The Colorado Department of Transportation is working with Qualcomm, Panasonic and Ford to test cellular-vehicle-to-everything (C-V2X) technology, which enables vehicles to automatically communicate with each other while on the road, in limited areas this summer.
These would be the first road tests of their kind conducted in North America. Initially, the technology will be tested at select roadways throughout Panasonic’s CityNOW headquarters in Denver. That will be followed by deployment in select areas along the I-70 corridor later in the year.
The technology aims to help avoid collisions, warn drivers of upcoming hazards or pedestrians, better synchronize stoplights, alert drivers of available parking, and so on. C-V2X is relatively new, and it is wrestling with Dedicated Short Range Communications (DSRC) for the top spot in the emerging vehicle-to-vehicle data sharing landscape. Companies including Ford, Audi, Nissan and others are working with Qualcomm and its partners on C-V2X, which supporters claim is more reliable, works better at high speeds, has a longer range and delivers data faster than DSRC.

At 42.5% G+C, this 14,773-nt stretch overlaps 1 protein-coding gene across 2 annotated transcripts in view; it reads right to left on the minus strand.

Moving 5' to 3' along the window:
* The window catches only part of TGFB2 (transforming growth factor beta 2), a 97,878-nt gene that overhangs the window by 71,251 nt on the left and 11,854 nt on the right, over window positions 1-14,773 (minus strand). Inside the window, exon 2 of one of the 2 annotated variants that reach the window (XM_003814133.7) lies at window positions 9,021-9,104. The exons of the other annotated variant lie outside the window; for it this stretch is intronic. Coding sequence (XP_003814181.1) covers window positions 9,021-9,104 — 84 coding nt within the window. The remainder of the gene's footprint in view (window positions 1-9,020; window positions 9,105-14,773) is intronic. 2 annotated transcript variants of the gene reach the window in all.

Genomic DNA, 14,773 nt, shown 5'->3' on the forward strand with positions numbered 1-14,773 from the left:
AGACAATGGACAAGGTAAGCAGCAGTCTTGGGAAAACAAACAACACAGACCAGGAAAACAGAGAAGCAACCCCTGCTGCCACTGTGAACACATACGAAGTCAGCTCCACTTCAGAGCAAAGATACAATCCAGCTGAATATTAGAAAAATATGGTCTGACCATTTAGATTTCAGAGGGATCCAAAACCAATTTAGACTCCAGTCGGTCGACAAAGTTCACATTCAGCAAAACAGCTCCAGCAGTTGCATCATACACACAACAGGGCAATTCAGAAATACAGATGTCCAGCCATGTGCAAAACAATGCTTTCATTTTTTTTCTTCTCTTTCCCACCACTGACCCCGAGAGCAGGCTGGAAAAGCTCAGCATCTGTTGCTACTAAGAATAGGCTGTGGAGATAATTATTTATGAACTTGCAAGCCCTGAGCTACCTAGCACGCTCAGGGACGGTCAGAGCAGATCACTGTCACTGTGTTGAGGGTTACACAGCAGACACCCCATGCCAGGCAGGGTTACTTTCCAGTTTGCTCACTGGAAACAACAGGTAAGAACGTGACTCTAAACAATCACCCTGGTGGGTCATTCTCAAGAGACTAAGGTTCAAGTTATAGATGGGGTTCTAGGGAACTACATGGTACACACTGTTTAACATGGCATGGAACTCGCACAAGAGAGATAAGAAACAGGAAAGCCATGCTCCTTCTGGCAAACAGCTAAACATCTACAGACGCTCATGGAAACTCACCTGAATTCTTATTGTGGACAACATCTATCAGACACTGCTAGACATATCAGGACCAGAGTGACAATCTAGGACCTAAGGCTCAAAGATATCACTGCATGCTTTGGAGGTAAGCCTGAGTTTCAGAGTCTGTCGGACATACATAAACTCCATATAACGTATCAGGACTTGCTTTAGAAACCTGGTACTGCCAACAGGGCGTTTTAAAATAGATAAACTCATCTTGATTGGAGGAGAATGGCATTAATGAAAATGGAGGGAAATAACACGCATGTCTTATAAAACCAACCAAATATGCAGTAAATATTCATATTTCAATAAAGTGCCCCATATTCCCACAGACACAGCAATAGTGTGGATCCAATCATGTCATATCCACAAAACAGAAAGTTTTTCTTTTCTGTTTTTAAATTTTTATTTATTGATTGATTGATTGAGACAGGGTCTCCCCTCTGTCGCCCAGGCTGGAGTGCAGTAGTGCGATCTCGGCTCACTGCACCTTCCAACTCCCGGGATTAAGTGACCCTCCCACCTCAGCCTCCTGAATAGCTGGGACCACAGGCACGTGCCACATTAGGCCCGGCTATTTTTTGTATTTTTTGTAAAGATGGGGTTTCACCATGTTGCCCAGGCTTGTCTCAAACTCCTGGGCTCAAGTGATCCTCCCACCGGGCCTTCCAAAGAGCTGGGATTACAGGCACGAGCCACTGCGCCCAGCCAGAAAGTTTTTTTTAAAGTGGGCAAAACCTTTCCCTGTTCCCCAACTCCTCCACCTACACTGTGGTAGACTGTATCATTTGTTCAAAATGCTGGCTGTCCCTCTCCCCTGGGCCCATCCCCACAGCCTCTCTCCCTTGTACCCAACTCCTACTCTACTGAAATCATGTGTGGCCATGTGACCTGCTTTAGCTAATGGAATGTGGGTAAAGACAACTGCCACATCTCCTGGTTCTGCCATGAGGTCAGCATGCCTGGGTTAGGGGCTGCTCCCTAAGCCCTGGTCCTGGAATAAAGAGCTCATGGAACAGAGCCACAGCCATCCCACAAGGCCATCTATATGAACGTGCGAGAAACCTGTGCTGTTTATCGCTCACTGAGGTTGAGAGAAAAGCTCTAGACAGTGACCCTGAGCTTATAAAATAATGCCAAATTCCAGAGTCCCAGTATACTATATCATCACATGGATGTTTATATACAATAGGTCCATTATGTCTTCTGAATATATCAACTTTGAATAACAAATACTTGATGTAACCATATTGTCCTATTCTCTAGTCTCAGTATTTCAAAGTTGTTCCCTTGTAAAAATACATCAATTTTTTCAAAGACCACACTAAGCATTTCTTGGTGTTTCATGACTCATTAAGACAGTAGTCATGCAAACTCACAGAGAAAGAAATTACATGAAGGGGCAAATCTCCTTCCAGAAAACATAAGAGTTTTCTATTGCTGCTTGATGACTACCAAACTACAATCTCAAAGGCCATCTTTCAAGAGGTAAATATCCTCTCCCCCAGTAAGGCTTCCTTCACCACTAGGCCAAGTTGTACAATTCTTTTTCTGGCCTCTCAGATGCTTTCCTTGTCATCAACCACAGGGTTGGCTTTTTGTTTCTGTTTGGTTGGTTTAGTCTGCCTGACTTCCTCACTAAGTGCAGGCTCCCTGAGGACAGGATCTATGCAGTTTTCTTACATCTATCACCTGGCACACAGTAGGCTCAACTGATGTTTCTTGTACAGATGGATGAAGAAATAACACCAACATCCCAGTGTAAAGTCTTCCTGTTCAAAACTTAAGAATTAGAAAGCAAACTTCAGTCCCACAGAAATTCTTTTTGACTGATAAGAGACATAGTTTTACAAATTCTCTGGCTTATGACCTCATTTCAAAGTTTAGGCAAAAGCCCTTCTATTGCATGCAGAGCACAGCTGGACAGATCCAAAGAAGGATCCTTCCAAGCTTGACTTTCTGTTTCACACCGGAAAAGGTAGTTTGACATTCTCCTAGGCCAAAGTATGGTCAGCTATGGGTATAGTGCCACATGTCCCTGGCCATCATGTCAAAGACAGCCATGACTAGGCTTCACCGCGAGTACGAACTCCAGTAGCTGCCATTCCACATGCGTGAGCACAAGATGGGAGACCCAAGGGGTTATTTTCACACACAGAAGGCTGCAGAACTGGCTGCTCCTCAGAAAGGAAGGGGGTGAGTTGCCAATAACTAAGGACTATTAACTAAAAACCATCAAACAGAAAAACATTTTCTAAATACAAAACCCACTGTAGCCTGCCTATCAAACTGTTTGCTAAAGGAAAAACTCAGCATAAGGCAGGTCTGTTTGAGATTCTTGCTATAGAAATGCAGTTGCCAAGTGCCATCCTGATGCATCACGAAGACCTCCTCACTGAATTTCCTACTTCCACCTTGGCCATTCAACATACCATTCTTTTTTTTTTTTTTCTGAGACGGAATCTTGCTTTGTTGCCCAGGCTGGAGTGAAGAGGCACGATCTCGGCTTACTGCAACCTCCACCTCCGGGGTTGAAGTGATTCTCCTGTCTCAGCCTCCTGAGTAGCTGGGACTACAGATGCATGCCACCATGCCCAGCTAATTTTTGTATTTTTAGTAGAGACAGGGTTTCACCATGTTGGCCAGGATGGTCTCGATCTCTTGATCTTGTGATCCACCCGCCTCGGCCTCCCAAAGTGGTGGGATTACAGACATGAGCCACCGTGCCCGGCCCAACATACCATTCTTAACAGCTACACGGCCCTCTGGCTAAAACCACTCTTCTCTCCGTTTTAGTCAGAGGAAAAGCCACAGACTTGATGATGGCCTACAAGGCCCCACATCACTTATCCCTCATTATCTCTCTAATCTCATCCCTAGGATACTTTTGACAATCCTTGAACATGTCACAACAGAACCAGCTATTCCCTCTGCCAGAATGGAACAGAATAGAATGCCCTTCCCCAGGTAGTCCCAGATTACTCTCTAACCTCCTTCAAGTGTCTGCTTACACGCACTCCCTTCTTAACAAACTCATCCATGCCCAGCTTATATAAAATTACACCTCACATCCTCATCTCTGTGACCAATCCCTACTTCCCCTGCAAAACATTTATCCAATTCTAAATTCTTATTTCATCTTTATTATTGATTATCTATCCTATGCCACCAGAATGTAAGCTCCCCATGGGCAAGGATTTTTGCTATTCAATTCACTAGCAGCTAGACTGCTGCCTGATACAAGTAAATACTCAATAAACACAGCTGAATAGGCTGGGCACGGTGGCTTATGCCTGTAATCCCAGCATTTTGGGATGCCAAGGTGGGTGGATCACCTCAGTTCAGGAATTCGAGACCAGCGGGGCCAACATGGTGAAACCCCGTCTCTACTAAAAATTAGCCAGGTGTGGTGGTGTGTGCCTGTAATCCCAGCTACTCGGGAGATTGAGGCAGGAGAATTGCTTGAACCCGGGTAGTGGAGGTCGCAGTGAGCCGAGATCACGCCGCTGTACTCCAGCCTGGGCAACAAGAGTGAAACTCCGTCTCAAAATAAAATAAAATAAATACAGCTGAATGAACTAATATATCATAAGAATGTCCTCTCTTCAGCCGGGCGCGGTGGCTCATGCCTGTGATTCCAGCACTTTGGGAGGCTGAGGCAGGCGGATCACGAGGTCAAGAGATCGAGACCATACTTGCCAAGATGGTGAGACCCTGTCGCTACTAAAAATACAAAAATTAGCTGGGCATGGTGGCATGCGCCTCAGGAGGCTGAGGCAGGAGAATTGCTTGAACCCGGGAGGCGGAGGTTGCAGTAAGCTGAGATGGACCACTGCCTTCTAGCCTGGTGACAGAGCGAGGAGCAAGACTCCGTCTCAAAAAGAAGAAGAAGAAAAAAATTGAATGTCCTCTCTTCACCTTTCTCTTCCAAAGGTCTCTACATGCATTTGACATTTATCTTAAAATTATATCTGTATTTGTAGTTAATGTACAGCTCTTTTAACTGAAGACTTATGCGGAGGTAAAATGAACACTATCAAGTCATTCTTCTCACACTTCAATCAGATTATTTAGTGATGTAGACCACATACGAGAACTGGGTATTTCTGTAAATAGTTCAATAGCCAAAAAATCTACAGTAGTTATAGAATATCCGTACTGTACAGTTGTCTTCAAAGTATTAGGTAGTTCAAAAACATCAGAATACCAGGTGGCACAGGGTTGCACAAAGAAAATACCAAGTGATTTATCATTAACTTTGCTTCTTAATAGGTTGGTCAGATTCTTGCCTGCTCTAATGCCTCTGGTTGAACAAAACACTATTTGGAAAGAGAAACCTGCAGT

For the Colorado trials, Panasonic North America will work with Kapsch TrafficCom, which will provide roadside C-V2X devices. Another partner, Ficosa, will supply C-V2X onboard devices to an existing Colorado transportation authority fleet of Ford utility vehicles. Panasonic’s connected vehicle data platform will collect and distribute the C-V2X data to traffic managers.
C-V2X field test are currently underway in Germany, France, Korea, China, Japan and the U.S., with widespread deployment expected as early as 2020, according to Qualcomm.
Source: The San Diego Union-Tribune